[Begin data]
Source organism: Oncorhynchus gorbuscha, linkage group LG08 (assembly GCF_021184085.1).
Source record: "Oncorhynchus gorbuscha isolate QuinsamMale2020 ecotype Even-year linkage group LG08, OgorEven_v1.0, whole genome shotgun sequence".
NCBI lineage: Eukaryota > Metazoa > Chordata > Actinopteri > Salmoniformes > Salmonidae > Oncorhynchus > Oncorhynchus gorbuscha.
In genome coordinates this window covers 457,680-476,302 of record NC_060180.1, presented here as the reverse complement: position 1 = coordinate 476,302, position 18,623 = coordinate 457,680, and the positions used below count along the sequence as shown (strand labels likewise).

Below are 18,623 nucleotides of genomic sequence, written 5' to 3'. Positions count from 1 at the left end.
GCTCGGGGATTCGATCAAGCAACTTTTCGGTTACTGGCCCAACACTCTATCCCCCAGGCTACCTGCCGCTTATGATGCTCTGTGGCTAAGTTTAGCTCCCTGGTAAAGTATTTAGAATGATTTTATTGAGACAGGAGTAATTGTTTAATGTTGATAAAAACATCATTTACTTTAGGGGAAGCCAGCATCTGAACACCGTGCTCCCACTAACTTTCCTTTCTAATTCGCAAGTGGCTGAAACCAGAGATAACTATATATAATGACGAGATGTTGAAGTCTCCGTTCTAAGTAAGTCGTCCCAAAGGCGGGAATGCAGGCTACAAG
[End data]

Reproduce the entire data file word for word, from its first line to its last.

Source organism: Oncorhynchus gorbuscha, linkage group LG08 (assembly GCF_021184085.1).
Source record: "Oncorhynchus gorbuscha isolate QuinsamMale2020 ecotype Even-year linkage group LG08, OgorEven_v1.0, whole genome shotgun sequence".
NCBI lineage: Eukaryota > Metazoa > Chordata > Actinopteri > Salmoniformes > Salmonidae > Oncorhynchus > Oncorhynchus gorbuscha.
In genome coordinates this window covers 457,680-476,302 of record NC_060180.1, presented here as the reverse complement: position 1 = coordinate 476,302, position 18,623 = coordinate 457,680, and the positions used below count along the sequence as shown (strand labels likewise).

Below are 18,623 nucleotides of genomic sequence, written 5' to 3'. Positions count from 1 at the left end.
GCTCGGGGATTCGATCAAGCAACTTTTCGGTTACTGGCCCAACACTCTATCCCCCAGGCTACCTGCCGCTTATGATGCTCTGTGGCTAAGTTTAGCTCCCTGGTAAAGTATTTAGAATGATTTTATTGAGACAGGAGTAATTGTTTAATGTTGATAAAAACATCATTTACTTTAGGGGAAGCCAGCATCTGAACACCGTGCTCCCACTAACTTTCCTTTCTAATTCGCAAGTGGCTGAAACCAGAGATAACTATATATAATGACGAGATGTTGAAGTCTCCGTTCTAAGTAAGTCGTCCCAAAGGCGGGAATGCAGGCTACAAG